Maryland Sea Grant is seeking applications for our Assistant Director for Communications and an Aquaculture Projects and National Extension Coordinator. More details.
The Watershed Stewards Academy (WSA) of St. Mary’s County has started taking applications for its first group of trainees. The program, a partnership between the St. Mary's County Government and University of Maryland Sea Grant Extension, marks the fifth WSA in Maryland.
The application deadline for the first group of trainees in St. Mary’s County is April 22, 2016.
The program trains and supports local leaders to serve as Master Watershed Stewards. The stewards work to protect, restore, and conserve Maryland watersheds by setting up rain gardens and other practices that reduce the negative impacts of stormwater runoff into local rivers and streams.
Academy trainees must attend weekly classes for about five months to earn their master watershed steward certification. The training prepares stewards to identify and assess areas to implement stormwater management practices, educate local citizens, and assist their home county in reaching its goals as part of the multi-state Bay cleanup effort. Stewards complete 45 to 60 hours of classroom and field training and carry out a capstone project within a short time after graduation.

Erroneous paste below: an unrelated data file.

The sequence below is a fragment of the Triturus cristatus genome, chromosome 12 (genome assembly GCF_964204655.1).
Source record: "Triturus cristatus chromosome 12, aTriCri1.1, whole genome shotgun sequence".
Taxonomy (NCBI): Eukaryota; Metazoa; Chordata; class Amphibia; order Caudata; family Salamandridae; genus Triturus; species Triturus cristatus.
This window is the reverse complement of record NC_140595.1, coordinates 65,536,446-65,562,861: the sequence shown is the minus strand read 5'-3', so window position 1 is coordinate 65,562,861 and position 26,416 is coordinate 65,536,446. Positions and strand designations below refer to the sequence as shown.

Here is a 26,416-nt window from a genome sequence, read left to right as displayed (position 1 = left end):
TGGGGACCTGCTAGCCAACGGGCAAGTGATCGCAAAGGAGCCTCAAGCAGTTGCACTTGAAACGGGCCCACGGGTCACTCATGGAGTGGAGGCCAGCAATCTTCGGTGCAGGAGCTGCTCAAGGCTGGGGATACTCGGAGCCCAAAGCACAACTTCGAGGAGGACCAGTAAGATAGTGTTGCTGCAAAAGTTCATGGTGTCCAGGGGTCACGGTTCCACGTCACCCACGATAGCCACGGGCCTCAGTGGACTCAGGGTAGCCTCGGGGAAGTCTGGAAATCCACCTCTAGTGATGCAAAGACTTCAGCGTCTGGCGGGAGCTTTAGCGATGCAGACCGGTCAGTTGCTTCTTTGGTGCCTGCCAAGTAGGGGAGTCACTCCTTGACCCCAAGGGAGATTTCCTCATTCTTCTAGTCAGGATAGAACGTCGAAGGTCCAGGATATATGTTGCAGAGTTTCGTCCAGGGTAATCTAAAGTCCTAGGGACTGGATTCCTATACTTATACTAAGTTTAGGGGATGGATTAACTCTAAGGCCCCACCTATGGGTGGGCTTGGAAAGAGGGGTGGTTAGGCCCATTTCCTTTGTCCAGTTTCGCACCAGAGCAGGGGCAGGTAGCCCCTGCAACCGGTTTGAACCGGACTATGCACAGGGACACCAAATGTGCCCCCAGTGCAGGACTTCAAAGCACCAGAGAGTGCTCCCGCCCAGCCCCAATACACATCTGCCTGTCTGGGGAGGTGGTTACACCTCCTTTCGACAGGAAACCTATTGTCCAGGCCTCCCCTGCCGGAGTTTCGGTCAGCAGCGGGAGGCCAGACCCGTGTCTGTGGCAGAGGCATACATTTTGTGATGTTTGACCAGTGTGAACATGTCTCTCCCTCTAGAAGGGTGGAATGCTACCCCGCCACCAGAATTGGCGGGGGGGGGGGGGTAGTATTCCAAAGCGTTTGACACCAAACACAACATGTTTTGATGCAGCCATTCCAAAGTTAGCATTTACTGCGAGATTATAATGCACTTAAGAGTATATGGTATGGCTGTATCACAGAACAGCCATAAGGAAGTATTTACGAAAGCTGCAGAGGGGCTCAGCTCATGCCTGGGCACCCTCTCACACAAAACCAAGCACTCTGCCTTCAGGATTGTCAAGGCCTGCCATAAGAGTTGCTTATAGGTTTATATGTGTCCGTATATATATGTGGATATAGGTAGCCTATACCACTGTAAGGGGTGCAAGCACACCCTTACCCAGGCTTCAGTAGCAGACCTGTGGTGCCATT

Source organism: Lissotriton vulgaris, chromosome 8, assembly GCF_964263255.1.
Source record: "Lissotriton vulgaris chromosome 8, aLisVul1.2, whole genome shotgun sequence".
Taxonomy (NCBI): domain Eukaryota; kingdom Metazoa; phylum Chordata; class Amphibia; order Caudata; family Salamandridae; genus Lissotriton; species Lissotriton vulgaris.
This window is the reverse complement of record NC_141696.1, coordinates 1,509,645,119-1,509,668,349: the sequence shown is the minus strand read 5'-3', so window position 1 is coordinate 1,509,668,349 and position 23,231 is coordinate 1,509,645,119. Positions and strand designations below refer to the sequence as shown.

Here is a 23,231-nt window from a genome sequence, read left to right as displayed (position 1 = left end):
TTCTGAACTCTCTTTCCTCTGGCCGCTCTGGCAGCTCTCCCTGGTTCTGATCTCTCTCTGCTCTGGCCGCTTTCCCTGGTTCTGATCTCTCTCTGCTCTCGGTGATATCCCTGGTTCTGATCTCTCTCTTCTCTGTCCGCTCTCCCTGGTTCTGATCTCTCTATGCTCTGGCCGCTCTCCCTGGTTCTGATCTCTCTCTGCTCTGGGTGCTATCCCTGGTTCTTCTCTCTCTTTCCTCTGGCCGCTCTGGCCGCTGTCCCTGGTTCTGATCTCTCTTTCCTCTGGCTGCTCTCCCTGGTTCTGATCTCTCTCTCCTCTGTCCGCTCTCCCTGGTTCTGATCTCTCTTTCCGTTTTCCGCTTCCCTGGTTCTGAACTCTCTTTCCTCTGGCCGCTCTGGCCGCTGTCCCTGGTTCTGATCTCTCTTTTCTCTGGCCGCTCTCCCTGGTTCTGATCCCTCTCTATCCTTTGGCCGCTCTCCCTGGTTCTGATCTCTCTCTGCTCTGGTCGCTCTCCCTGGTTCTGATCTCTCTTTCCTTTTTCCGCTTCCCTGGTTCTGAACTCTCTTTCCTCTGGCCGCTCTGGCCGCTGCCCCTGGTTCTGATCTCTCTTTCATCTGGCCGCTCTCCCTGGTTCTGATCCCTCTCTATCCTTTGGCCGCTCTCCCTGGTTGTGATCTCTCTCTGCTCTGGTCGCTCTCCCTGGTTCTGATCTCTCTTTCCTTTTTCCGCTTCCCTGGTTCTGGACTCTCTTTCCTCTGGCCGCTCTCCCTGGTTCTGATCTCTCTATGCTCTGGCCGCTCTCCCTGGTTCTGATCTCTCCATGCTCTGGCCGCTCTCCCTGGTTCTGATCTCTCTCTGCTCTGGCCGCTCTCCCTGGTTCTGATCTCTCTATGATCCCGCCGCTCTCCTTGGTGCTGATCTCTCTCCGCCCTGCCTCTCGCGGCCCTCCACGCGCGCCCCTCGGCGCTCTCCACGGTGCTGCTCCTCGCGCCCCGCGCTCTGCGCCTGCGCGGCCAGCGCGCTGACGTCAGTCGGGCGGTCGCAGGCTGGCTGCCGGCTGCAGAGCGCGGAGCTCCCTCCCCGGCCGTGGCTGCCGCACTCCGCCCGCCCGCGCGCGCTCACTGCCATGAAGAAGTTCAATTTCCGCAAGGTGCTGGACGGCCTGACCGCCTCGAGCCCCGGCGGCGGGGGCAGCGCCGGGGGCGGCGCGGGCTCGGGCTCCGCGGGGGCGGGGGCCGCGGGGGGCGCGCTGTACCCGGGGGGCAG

The St. Mary’s County WSA joins four others in Anne Arundel, Cecil, and Howard Counties and in the National Capital Region (the District of Columbia and Montgomery and Prince George’s Counties). To date, more than 300 Marylanders have been certified as Master Watershed Stewards. To find out more about the St. Mary’s County WSA and how to apply, go to the program's information page or contact UMD Extension Program Assistant Nicole Basenback or Maryland Sea Grant Watershed Extension Specialist Jackie Takacs.